2019 ASCO GU Symposium

2019 ASCO GU Symposium

INTERVIEW WITH SUSAN HALABI
Racial Disparities in Prostate Cancer Treatment and Outcomes

VIEW ALL PROSTATE CANCER VIDEOS

2019 ASCO GU Symposium

2019 ASCO GU Symposium

INTERVIEW WITH MICHAEL HOFMAN
Theranostic Approaches for Advanced Prostate Cancer

VIEW ALL IMAGING: PROSTATE VIDEOS

2019 ASCO GU Symposium

2019 ASCO GU Symposium

INTERVIEW WITH KARIM FIZAZI
ARAMIS - Efficacy and Safety of Darolutamide in nmCRPC

VIEW ALL nmCRPC VIDEOS

2019 ASCO GU Symposium

2019 ASCO GU Symposium

INTERVIEW WITH MATTHEW GALSKY
Combination Approaches with Immune-Checkpoint Blockade in Bladder Cancer

VIEW ALL BLADDER CANCER VIDEOS

Featured Videos

#AUA14 - A more extensive pelvic lymph node dissection is associated with improved survival of patients with node-positive prostate cancer - Session Highlights

ORLANDO, FL USA (UroToday.com) - The association between the extent of pelvic lymph node dissection (PLND) and patient survival remains still unclear in prostate cancer. Only a few retrospective reports found an association between the extent of PLND and patient outcome. However, these studies are limited by the lack of standardized anatomical template of nodal dissection. The study group tested the association between the extent of nodal dissection and patient survival in a single-center cohort of node-positive patients treated with extended pelvic lymph node dissection (ePLND).

auaThe study included a total of 540 consecutive node-positive patients treated with radical prostatectomy (RP) and anatomically defined ePLND at a single European tertiary referral centre between 1992 and 2010. PLND consisted of removal of obturator, external iliac, hypogastric +/- pre-sacral and common iliac lymph nodes. Kaplan-Meier curves assessed time to cancer-specific and overall survival. Moreover, univariable and multivariable Cox regression analyses were performed to address predictors of cancer-specific and overall mortality. Covariates consisted of patient age and PSA at surgery, pathological Gleason sum, pathological stage, number of positive lymph nodes, number of lymph nodes removed, and adjuvant radiation and hormonal therapy.

The mean follow-up was 65 months (median: 63). Mean age at surgery was 65.5 years (median 66). Mean and median PSA at surgery was 26.6 and 11.5 ng/ml, respectively. Pathological stage was pT2, pT3a, pT3b and pT4 in 9.1%, 20%, 64.3% and 6.5% respectively. Pathological Gleason score 8-10 was present in 50.7% of patients. Mean and median number of lymph nodes removed were 21 and 19, respectively. Mean and median number of positive lymph nodes were 3.7 and 2, respectively. 39.8% and 84.4% of the patients received adjuvant radiotherapy, and hormonal therapy, respectively. The 8 and 10-year cancer specific and overall survival rates were 85 and 80%, and 73.4 and 70%. At multivariable analyses, after adjusting for all confounders, the number of lymph nodes removed was significantly inversely associated with both cancer-specific and overall mortality (p= 0.02; HR: 0.92 and p=0.01; 0.93, respectively). The number of positive lymph nodes, pathological Gleason score 8-10, and adjuvant RT were also significantly associated with patient survival (all p ≤ 0.02).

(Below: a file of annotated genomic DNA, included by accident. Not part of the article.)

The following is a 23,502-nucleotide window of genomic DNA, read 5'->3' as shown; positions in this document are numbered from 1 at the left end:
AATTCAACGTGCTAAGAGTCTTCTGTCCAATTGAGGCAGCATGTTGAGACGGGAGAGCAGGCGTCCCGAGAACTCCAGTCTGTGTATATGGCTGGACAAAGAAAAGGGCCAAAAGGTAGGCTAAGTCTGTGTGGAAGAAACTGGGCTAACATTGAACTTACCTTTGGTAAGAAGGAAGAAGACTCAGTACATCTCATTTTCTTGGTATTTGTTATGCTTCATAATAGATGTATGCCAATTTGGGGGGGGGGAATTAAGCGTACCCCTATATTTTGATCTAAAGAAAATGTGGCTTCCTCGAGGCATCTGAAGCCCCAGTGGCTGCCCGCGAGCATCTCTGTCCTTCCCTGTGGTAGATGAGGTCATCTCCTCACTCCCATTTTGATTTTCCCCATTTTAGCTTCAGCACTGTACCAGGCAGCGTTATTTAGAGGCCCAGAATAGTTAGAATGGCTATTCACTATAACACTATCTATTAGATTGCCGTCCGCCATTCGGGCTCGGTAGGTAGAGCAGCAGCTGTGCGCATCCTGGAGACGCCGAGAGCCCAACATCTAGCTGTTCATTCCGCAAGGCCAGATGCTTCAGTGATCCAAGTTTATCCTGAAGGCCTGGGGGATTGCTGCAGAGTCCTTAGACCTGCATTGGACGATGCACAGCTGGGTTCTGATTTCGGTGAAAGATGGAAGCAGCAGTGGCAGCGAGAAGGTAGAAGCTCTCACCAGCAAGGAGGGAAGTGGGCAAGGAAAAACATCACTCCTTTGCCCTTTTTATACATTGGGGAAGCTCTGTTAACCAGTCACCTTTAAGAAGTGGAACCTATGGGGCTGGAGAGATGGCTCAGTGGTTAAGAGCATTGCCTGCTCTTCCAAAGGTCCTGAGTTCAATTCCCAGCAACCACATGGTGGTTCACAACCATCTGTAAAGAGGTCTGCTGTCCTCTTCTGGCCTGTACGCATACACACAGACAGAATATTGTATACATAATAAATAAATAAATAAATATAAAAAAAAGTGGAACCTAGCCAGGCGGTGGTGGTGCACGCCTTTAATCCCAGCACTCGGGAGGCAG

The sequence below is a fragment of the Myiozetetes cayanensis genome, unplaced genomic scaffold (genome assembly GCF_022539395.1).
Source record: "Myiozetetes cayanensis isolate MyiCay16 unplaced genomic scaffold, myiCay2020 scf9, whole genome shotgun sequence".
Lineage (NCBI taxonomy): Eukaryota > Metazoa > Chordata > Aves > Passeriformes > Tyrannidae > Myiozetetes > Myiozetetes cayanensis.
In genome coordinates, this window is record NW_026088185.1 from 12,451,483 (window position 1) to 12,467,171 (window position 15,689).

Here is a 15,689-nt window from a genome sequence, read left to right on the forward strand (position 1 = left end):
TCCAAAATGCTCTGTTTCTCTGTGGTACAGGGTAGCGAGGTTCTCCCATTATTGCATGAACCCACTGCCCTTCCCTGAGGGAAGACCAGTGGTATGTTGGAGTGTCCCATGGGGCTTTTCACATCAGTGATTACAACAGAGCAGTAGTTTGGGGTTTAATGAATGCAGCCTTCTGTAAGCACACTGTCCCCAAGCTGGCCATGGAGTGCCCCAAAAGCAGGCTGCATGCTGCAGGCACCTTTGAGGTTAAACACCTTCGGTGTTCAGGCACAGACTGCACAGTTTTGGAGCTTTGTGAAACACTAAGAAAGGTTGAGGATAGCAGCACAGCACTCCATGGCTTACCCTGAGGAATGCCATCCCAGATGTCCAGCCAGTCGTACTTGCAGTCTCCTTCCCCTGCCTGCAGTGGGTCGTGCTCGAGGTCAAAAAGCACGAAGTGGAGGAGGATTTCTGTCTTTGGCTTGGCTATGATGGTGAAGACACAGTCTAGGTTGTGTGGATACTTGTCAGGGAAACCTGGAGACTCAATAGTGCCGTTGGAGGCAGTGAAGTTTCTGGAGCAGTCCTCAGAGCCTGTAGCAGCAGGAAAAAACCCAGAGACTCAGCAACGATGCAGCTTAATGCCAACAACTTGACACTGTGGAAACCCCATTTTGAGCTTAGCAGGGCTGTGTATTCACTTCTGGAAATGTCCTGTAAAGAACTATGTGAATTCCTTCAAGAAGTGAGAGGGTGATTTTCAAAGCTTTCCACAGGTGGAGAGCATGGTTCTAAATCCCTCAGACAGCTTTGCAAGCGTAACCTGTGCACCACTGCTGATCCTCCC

The authors conclude that in node-positive patients more extensive PLND is significantly associated with improved cancer-specific and overall survival rates. Therefore, in these patients, a meticulous PLND is advocated.

Presented by Firas Abdollah, MD at the American Urological Association (AUA) Annual Meeting - May 16 - 21, 2014 - Orlando, Florida USA

Milan, Italy

Written by Achim Lusch, MD, University of California (Irvine), and medical writer for UroToday.com

 

 

 

Conference Coverage
 
Recent data from conferences worldwide
Journals
Publications focusing on urologic cancer treatments through original manuscripts
Everyday Urology Volume 3 Issue 4

Everyday Urology™ - Oncology Insights

PCAN cover

Prostate Cancer and Prostatic Diseases

From the Editor

E-Newsletters

Newsletter subscription

Free Daily and Weekly newsletters offered by content of interest

The fields of GU Oncology and Urology are rapidly advancing. Sign up today for articles, videos, conference highlights and abstracts from peer-review publications by disease and condition delivered to your inbox and read on the go.

Subscribe